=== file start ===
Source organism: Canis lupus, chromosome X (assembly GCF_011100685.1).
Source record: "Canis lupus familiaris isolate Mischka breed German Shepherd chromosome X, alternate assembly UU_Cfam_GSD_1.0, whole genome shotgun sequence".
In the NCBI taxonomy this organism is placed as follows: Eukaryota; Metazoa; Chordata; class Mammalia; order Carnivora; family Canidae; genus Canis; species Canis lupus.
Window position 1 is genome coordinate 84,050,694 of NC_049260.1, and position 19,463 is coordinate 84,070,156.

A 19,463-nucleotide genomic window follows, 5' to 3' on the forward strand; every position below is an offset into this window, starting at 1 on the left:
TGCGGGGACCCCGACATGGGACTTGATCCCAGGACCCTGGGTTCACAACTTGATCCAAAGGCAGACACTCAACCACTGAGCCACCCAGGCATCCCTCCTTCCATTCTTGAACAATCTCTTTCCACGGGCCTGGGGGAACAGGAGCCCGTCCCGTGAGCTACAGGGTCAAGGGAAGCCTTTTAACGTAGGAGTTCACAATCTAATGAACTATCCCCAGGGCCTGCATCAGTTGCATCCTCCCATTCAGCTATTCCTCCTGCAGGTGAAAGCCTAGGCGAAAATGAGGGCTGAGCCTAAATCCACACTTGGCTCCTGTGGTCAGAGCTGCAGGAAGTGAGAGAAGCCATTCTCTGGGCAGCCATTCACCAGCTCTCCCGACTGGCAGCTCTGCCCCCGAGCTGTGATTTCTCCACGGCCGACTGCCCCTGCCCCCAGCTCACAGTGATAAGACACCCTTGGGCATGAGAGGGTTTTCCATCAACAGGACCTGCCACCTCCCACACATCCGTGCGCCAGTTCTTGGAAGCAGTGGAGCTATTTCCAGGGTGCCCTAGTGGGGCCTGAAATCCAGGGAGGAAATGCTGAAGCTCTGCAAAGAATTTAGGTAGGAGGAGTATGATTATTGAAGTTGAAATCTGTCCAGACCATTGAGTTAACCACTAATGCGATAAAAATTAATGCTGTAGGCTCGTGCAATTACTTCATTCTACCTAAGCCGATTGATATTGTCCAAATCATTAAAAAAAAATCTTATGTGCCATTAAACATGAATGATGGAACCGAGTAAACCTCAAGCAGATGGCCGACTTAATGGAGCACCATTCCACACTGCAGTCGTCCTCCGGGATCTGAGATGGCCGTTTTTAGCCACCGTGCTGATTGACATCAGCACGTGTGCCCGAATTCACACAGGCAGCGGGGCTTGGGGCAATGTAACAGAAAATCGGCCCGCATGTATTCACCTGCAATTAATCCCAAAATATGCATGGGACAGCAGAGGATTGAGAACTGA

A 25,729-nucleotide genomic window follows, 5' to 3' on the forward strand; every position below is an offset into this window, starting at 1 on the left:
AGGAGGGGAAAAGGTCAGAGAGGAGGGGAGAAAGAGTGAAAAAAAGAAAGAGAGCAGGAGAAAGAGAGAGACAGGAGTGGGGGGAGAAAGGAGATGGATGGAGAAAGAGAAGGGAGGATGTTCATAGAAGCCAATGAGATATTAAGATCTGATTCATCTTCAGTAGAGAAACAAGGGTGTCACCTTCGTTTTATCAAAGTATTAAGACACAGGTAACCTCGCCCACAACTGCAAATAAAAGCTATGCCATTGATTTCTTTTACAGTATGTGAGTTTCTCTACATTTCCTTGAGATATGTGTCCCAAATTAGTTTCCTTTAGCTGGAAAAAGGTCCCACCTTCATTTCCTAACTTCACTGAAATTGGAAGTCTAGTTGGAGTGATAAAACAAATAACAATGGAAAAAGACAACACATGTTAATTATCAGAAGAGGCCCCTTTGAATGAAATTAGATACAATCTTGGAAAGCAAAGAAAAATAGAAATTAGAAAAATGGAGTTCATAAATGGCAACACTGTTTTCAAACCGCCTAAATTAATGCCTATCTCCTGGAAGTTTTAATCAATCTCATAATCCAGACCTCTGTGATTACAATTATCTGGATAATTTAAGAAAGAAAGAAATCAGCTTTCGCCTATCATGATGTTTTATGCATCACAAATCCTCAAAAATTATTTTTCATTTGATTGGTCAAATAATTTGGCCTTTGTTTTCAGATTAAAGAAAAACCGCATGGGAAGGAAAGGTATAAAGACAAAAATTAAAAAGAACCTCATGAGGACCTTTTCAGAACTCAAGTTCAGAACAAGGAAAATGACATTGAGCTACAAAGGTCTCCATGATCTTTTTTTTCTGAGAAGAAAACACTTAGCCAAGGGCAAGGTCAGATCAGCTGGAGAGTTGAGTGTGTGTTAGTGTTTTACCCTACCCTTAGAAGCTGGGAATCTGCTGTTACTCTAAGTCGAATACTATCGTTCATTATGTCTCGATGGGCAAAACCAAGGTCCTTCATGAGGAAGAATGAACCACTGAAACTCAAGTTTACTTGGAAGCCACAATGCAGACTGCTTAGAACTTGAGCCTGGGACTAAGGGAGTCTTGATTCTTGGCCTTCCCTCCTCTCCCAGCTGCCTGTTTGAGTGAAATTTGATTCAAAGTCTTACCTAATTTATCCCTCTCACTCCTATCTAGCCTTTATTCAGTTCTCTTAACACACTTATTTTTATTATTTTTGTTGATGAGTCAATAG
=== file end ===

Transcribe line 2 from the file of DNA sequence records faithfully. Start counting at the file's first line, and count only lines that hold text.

Source record: "Canis lupus familiaris isolate Mischka breed German Shepherd chromosome X, alternate assembly UU_Cfam_GSD_1.0, whole genome shotgun sequence".